In addition, the conduits and related methods can preferably traverse various intermediate destinations and are not limited to any particular flow sequence. For example, in one preferred embodiment of the present invention, the conduit communicates from the left ventricle, through the myocardium, into the pericardial space, and then into the coronary artery. However, other preferred embodiments are disclosed, including direct transmyocardial communication from a left ventricle, through the myocardium and into the coronary artery. Thus, as emphasized above, the term “transmyocardial” should not be narrowly construed in connection with the preferred fluid communication conduits, and other nonmyocardial and even noncardiac fluid communication are preferred as well. With respect to the walls of the heart (and more specifically the term “heart wall”), the preferred conduits and related methods are capable of fluid communication through all such walls including, without limitation, the pericardium, epicardium, myocardium, endocardium, septum, etc.
The bypass which is achieved with certain preferred embodiments and related methods is not limited to a complete bypass of bodily fluid flow, but can also include a partial bypass which advantageously supplements the normal bodily blood flow. Moreover, the obstructions that are bypassed may be of a partial or complete nature, and therefore the terminology “bypass” or “occlusion” should not be construed to be limited to a complete bypass or a complete occlusion but can include partial bypass and partial occlusion as described.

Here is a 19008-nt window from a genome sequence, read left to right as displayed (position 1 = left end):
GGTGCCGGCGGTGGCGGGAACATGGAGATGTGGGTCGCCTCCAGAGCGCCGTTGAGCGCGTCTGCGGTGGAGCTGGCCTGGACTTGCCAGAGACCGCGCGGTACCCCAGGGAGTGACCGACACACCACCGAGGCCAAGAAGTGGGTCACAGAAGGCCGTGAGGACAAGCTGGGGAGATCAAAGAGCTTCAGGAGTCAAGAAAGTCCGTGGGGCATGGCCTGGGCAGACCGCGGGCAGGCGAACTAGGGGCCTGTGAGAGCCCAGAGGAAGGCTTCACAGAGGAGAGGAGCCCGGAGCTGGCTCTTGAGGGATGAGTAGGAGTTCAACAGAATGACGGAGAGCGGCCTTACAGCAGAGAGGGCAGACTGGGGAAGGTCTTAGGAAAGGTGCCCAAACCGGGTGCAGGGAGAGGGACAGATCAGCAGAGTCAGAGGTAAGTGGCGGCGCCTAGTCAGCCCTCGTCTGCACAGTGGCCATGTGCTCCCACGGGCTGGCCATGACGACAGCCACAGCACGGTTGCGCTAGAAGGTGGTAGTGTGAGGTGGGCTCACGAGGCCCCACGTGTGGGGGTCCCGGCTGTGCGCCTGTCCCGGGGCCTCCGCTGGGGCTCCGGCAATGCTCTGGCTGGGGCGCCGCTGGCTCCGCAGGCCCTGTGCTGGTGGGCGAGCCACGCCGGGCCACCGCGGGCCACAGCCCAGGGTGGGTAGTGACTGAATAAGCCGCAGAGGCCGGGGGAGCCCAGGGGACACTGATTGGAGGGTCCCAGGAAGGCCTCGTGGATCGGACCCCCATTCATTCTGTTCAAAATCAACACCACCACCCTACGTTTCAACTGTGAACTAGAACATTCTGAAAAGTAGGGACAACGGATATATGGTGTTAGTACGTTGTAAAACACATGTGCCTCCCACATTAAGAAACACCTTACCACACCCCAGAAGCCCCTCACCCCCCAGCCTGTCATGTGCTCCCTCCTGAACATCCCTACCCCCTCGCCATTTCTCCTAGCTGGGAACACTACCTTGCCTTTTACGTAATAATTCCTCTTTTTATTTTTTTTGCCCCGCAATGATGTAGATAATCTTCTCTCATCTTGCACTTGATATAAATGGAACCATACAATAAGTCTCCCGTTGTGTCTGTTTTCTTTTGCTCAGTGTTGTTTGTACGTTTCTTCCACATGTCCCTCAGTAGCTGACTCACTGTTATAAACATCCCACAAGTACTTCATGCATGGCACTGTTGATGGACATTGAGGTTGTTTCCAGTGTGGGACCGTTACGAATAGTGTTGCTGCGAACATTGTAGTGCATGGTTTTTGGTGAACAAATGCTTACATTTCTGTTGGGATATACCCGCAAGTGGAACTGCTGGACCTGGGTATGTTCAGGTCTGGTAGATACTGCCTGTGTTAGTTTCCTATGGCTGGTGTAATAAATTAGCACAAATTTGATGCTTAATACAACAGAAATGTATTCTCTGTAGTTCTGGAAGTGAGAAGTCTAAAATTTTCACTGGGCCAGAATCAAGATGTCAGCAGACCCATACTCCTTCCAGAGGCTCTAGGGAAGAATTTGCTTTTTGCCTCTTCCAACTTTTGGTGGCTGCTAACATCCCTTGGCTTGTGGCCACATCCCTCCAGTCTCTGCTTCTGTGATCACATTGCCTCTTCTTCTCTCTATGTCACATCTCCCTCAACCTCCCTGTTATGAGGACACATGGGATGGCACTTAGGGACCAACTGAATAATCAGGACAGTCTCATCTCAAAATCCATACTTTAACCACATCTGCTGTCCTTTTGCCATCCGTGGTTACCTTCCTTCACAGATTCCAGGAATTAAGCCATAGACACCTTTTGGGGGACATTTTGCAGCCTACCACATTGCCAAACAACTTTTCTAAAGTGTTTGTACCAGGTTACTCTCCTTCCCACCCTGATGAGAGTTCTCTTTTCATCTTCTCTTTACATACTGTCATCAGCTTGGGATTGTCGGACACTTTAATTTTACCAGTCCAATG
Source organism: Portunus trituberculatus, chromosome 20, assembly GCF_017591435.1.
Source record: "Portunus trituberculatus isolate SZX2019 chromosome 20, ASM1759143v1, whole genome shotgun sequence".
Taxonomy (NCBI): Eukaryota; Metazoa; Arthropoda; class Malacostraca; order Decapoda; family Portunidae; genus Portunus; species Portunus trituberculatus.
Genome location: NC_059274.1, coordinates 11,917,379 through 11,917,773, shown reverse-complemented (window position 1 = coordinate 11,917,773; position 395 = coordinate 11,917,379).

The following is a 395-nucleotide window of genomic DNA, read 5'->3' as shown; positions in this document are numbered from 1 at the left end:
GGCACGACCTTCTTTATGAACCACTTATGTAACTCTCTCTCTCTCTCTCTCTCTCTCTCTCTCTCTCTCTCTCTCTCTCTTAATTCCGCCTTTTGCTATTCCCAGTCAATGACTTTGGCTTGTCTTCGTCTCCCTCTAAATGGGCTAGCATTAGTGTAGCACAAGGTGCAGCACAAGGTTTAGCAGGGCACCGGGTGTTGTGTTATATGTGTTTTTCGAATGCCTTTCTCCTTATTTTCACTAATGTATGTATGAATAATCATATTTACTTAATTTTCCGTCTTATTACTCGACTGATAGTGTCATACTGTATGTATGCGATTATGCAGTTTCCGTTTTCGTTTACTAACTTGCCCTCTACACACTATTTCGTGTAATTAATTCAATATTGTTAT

The preferred conduits and related methods disclosed herein can also provide complete passages or partial passages through bodily tissues. In this regard, the conduits can comprise stents, shunts, or the like, and therefore provide a passageway or opening for bodily fluid such as blood. Moreover, the conduits are not necessarily stented or lined with a device but can comprise mere tunnels or openings formed in the tissues of the patient.